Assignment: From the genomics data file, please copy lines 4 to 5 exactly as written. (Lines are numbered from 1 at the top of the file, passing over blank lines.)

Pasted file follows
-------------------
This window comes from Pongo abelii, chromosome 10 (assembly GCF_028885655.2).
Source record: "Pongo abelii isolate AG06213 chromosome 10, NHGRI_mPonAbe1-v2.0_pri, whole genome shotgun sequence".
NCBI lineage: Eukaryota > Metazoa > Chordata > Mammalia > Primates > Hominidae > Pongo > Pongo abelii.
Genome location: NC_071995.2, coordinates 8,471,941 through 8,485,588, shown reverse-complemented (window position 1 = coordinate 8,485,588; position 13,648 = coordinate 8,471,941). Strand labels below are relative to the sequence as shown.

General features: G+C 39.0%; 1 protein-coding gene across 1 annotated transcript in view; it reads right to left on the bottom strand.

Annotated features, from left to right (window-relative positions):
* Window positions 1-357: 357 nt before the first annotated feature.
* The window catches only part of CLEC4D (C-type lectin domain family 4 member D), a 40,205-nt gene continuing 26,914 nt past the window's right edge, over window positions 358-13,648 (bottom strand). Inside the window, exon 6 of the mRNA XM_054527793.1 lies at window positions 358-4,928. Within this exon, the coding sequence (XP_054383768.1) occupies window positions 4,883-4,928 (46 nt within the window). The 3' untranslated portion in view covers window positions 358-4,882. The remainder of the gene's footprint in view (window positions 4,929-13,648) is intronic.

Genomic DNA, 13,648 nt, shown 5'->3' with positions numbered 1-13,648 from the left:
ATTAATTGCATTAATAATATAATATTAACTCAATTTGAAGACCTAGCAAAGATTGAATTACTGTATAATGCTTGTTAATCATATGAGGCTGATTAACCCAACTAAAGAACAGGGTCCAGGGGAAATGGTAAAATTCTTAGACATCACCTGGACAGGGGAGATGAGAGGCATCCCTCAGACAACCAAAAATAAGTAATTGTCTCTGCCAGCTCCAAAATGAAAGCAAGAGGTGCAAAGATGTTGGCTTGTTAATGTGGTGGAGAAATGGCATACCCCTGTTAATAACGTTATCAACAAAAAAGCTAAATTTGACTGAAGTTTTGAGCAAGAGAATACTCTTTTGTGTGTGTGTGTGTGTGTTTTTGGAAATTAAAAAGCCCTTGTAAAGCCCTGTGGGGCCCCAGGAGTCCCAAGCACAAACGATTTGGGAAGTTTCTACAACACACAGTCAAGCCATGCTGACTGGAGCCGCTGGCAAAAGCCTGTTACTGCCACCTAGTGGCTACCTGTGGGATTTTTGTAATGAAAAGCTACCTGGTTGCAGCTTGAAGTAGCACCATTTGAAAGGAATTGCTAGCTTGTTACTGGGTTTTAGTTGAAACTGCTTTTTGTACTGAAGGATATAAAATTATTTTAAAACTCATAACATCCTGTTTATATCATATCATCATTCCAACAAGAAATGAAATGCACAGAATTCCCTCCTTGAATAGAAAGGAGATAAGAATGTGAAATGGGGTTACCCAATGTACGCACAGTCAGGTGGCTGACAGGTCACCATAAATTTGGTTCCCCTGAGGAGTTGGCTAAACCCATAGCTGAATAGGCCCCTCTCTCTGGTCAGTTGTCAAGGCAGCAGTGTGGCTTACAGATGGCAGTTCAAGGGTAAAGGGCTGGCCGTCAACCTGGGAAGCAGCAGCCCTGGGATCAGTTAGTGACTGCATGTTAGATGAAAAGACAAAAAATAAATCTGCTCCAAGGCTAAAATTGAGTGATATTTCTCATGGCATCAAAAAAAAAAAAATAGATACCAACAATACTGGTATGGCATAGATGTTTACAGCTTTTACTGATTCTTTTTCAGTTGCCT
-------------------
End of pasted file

Genome location: NC_071995.2, coordinates 8,471,941 through 8,485,588, shown reverse-complemented (window position 1 = coordinate 8,485,588; position 13,648 = coordinate 8,471,941). Strand labels below are relative to the sequence as shown.

General features: G+C 39.0%; 1 protein-coding gene across 1 annotated transcript in view; it reads right to left on the bottom strand.